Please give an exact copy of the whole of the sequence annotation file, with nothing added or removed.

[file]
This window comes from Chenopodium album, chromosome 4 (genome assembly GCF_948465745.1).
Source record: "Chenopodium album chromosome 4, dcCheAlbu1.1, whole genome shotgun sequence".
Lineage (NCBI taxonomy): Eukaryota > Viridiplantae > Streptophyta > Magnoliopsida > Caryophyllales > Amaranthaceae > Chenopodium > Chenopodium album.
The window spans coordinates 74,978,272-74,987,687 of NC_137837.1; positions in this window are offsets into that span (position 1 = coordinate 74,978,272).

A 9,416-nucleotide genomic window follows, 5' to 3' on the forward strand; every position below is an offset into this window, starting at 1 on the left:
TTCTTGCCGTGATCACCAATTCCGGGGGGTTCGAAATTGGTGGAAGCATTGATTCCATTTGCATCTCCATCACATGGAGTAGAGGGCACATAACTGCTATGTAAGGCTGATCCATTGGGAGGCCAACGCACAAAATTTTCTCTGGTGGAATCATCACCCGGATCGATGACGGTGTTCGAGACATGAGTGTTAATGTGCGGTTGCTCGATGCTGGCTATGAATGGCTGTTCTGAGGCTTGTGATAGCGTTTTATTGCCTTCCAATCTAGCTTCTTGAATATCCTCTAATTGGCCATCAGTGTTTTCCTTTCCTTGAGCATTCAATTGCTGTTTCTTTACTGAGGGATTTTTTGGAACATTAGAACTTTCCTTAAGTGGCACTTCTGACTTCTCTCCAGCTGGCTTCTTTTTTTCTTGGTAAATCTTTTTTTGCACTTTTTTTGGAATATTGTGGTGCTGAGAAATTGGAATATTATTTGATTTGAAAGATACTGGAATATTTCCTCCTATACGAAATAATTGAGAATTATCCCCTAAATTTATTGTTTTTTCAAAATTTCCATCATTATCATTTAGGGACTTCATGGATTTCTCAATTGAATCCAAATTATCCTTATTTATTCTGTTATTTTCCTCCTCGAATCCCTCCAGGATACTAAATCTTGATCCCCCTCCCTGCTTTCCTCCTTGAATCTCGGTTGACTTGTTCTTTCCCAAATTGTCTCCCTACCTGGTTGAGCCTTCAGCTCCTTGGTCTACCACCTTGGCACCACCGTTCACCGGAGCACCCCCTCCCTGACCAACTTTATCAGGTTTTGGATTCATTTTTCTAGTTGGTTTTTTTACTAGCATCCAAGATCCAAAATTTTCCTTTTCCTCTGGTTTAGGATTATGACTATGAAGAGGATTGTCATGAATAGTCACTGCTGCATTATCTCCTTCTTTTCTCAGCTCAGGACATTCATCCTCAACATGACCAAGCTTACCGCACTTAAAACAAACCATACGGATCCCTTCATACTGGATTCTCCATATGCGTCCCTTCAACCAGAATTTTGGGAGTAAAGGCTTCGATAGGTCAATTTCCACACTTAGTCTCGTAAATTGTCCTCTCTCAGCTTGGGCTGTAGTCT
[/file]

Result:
This window comes from Chenopodium album, chromosome 4 (genome assembly GCF_948465745.1).
Source record: "Chenopodium album chromosome 4, dcCheAlbu1.1, whole genome shotgun sequence".
Lineage (NCBI taxonomy): Eukaryota > Viridiplantae > Streptophyta > Magnoliopsida > Caryophyllales > Amaranthaceae > Chenopodium > Chenopodium album.
The window spans coordinates 74,978,272-74,987,687 of NC_137837.1; positions in this window are offsets into that span (position 1 = coordinate 74,978,272).

A 9,416-nucleotide genomic window follows, 5' to 3' on the forward strand; every position below is an offset into this window, starting at 1 on the left:
TTCTTGCCGTGATCACCAATTCCGGGGGGTTCGAAATTGGTGGAAGCATTGATTCCATTTGCATCTCCATCACATGGAGTAGAGGGCACATAACTGCTATGTAAGGCTGATCCATTGGGAGGCCAACGCACAAAATTTTCTCTGGTGGAATCATCACCCGGATCGATGACGGTGTTCGAGACATGAGTGTTAATGTGCGGTTGCTCGATGCTGGCTATGAATGGCTGTTCTGAGGCTTGTGATAGCGTTTTATTGCCTTCCAATCTAGCTTCTTGAATATCCTCTAATTGGCCATCAGTGTTTTCCTTTCCTTGAGCATTCAATTGCTGTTTCTTTACTGAGGGATTTTTTGGAACATTAGAACTTTCCTTAAGTGGCACTTCTGACTTCTCTCCAGCTGGCTTCTTTTTTTCTTGGTAAATCTTTTTTTGCACTTTTTTTGGAATATTGTGGTGCTGAGAAATTGGAATATTATTTGATTTGAAAGATACTGGAATATTTCCTCCTATACGAAATAATTGAGAATTATCCCCTAAATTTATTGTTTTTTCAAAATTTCCATCATTATCATTTAGGGACTTCATGGATTTCTCAATTGAATCCAAATTATCCTTATTTATTCTGTTATTTTCCTCCTCGAATCCCTCCAGGATACTAAATCTTGATCCCCCTCCCTGCTTTCCTCCTTGAATCTCGGTTGACTTGTTCTTTCCCAAATTGTCTCCCTACCTGGTTGAGCCTTCAGCTCCTTGGTCTACCACCTTGGCACCACCGTTCACCGGAGCACCCCCTCCCTGACCAACTTTATCAGGTTTTGGATTCATTTTTCTAGTTGGTTTTTTTACTAGCATCCAAGATCCAAAATTTTCCTTTTCCTCTGGTTTAGGATTATGACTATGAAGAGGATTGTCATGAATAGTCACTGCTGCATTATCTCCTTCTTTTCTCAGCTCAGGACATTCATCCTCAACATGACCAAGCTTACCGCACTTAAAACAAACCATACGGATCCCTTCATACTGGATTCTCCATATGCGTCCCTTCAACCAGAATTTTGGGAGTAAAGGCTTCGATAGGTCAATTTCCACACTTAGTCTCGTAAATTGTCCTCTCTCAGCTTGGGCTGTAGTCT